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Thai and Cambodian rulers agree to civility

2 Irina Bokova and Hor Namhong

Cambodia and Thailand have agreed to maintain stability and peace along the contentious border near Preah Vihear temple, regardless of the decision to be issued by the International Court of Justice (ICJ) come October, Foreign Minister Hor Namhong said yesterday.

The statements were made following a sidelines meeting between Namhong and Irina Bokova, Director General of the UNESCO at the Ministry of Foreign Affairs.

“I thanked UNESCO for listing Preah Vihear temple as a World Heritage Site and for providing a lot of support for culture and education, particularly for sending experts for monitoring and the restoration of Preah Vihear Temple,” Namhong told reporters yesterday.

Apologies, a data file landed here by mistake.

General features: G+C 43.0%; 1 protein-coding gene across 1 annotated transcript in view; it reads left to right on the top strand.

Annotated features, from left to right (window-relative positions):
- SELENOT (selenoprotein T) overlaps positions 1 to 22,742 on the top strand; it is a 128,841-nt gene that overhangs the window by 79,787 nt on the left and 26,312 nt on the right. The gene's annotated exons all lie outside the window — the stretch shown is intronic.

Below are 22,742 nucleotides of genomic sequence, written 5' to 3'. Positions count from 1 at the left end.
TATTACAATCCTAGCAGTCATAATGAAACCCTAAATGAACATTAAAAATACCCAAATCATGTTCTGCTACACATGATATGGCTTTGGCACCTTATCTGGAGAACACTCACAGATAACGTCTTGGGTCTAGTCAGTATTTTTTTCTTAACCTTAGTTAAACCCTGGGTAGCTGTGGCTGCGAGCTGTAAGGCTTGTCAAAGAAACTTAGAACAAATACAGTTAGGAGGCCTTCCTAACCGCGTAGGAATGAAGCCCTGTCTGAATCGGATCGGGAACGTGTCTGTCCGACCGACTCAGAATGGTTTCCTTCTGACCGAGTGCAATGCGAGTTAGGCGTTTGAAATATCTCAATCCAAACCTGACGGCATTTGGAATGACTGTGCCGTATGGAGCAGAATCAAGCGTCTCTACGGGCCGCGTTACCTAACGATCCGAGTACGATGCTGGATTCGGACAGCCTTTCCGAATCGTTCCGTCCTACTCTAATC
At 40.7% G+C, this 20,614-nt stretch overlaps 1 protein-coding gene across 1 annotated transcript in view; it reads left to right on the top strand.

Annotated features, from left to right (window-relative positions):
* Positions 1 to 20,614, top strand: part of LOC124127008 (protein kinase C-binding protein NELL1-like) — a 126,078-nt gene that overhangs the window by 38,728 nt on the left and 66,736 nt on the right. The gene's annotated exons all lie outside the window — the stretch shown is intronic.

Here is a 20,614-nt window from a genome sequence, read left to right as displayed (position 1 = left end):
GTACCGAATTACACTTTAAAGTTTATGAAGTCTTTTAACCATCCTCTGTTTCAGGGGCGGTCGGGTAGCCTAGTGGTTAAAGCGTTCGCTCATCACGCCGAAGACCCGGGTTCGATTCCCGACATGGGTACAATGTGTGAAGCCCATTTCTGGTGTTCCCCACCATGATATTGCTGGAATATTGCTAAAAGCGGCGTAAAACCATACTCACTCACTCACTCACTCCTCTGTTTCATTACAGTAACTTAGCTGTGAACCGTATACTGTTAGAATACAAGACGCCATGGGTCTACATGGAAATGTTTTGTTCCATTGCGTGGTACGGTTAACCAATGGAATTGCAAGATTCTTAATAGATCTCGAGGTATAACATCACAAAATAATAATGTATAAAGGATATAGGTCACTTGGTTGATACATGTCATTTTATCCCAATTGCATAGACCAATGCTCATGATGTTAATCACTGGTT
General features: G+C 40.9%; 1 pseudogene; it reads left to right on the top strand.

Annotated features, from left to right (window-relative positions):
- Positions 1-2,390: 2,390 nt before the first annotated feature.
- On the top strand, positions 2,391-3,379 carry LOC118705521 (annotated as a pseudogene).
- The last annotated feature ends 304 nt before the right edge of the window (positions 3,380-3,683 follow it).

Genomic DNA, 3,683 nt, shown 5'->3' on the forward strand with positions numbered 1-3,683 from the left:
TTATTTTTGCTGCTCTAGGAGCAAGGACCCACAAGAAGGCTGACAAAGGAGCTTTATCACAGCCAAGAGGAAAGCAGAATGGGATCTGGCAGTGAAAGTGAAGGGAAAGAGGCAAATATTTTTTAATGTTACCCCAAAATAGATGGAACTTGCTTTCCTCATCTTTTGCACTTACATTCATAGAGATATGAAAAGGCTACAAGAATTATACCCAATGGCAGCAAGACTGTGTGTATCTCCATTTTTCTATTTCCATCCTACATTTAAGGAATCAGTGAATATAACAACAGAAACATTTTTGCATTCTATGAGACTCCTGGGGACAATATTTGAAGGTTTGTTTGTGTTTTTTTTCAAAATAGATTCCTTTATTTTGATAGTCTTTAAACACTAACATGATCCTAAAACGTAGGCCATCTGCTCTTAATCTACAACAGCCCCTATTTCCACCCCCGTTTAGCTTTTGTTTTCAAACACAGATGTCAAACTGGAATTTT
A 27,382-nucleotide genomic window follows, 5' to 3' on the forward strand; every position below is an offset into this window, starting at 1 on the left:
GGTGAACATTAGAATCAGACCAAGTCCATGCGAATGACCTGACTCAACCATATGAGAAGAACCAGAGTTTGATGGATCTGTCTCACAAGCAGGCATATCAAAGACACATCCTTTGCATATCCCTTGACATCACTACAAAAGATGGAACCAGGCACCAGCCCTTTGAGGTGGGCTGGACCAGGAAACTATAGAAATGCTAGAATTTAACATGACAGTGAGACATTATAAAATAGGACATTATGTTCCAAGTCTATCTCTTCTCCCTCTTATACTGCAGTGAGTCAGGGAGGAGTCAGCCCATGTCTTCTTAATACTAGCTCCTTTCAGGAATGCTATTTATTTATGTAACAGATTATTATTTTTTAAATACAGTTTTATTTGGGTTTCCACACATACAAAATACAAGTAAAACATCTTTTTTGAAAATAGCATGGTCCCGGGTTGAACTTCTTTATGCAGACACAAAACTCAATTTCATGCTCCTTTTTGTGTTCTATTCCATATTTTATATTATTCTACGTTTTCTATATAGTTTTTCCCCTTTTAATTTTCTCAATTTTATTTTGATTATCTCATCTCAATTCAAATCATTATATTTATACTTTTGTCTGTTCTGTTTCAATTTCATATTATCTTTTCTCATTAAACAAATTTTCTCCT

Namhong said that he informed Bokova that “whatever decision the ICJ makes, the Cambodian government of Prime Minister Hun Sen and the Thai government of Prime Minister Yingluck Shinawatra . . . will abide by the court’s decision, and we will maintain friendship, cooperation and serenity along the border,” he said.

After fatal and repeated clashes between 2008 – following the temple’s listing as a World Heritage site – and 2011, Cambodia asked the court to reinterpret its 1962 decision concerning the border area surrounding the temple.

Hearings were held in April.  While the Yingluck government, which is friendly with Cambodia, has assured the international public it will abide by any decision made by the UN court, anti-Yingluck “yellow shirts” have called on the government to ignore the rulings and have threatened mass demonstrations.

Also yesterday, delegates began debates over which sites to newly inscribe on the world heritage list.

“There will be important exchange and debate on endangered world heritage,” Bokova told reporters yesterday, adding that sites in Syria and Mali were especially in danger at the moment.

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